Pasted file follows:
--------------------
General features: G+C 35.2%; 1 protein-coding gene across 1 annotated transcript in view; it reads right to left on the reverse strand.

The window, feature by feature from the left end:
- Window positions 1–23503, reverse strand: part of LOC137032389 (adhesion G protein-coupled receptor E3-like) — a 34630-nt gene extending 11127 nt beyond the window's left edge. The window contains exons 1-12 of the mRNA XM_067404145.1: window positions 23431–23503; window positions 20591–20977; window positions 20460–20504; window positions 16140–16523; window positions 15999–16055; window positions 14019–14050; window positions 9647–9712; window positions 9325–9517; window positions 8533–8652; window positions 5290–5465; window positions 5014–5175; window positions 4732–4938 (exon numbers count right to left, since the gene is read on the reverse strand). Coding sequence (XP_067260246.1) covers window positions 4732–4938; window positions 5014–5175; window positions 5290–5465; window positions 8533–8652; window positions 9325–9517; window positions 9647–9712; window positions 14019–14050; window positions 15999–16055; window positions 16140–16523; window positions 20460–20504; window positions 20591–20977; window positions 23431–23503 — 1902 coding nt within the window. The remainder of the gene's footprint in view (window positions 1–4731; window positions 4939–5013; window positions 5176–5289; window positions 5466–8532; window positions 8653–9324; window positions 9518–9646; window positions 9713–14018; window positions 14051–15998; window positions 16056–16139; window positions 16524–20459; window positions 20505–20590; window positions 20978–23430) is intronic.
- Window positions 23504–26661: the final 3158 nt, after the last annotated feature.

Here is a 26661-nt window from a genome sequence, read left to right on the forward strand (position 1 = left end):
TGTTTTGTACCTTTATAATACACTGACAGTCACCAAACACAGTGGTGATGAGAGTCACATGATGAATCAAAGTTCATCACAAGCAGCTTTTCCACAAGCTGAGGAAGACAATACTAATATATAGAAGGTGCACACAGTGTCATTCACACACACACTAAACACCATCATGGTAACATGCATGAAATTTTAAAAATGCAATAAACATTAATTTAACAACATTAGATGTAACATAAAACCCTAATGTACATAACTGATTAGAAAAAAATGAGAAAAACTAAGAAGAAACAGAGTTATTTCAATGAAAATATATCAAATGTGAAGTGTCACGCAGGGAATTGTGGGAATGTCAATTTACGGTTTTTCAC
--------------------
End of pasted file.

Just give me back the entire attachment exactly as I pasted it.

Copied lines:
General features: G+C 35.2%; 1 protein-coding gene across 1 annotated transcript in view; it reads right to left on the reverse strand.

The window, feature by feature from the left end:
- Window positions 1–23503, reverse strand: part of LOC137032389 (adhesion G protein-coupled receptor E3-like) — a 34630-nt gene extending 11127 nt beyond the window's left edge. The window contains exons 1-12 of the mRNA XM_067404145.1: window positions 23431–23503; window positions 20591–20977; window positions 20460–20504; window positions 16140–16523; window positions 15999–16055; window positions 14019–14050; window positions 9647–9712; window positions 9325–9517; window positions 8533–8652; window positions 5290–5465; window positions 5014–5175; window positions 4732–4938 (exon numbers count right to left, since the gene is read on the reverse strand). Coding sequence (XP_067260246.1) covers window positions 4732–4938; window positions 5014–5175; window positions 5290–5465; window positions 8533–8652; window positions 9325–9517; window positions 9647–9712; window positions 14019–14050; window positions 15999–16055; window positions 16140–16523; window positions 20460–20504; window positions 20591–20977; window positions 23431–23503 — 1902 coding nt within the window. The remainder of the gene's footprint in view (window positions 1–4731; window positions 4939–5013; window positions 5176–5289; window positions 5466–8532; window positions 8653–9324; window positions 9518–9646; window positions 9713–14018; window positions 14051–15998; window positions 16056–16139; window positions 16524–20459; window positions 20505–20590; window positions 20978–23430) is intronic.
- Window positions 23504–26661: the final 3158 nt, after the last annotated feature.

Here is a 26661-nt window from a genome sequence, read left to right on the forward strand (position 1 = left end):
TGTTTTGTACCTTTATAATACACTGACAGTCACCAAACACAGTGGTGATGAGAGTCACATGATGAATCAAAGTTCATCACAAGCAGCTTTTCCACAAGCTGAGGAAGACAATACTAATATATAGAAGGTGCACACAGTGTCATTCACACACACACTAAACACCATCATGGTAACATGCATGAAATTTTAAAAATGCAATAAACATTAATTTAACAACATTAGATGTAACATAAAACCCTAATGTACATAACTGATTAGAAAAAAATGAGAAAAACTAAGAAGAAACAGAGTTATTTCAATGAAAATATATCAAATGTGAAGTGTCACGCAGGGAATTGTGGGAATGTCAATTTACGGTTTTTCAC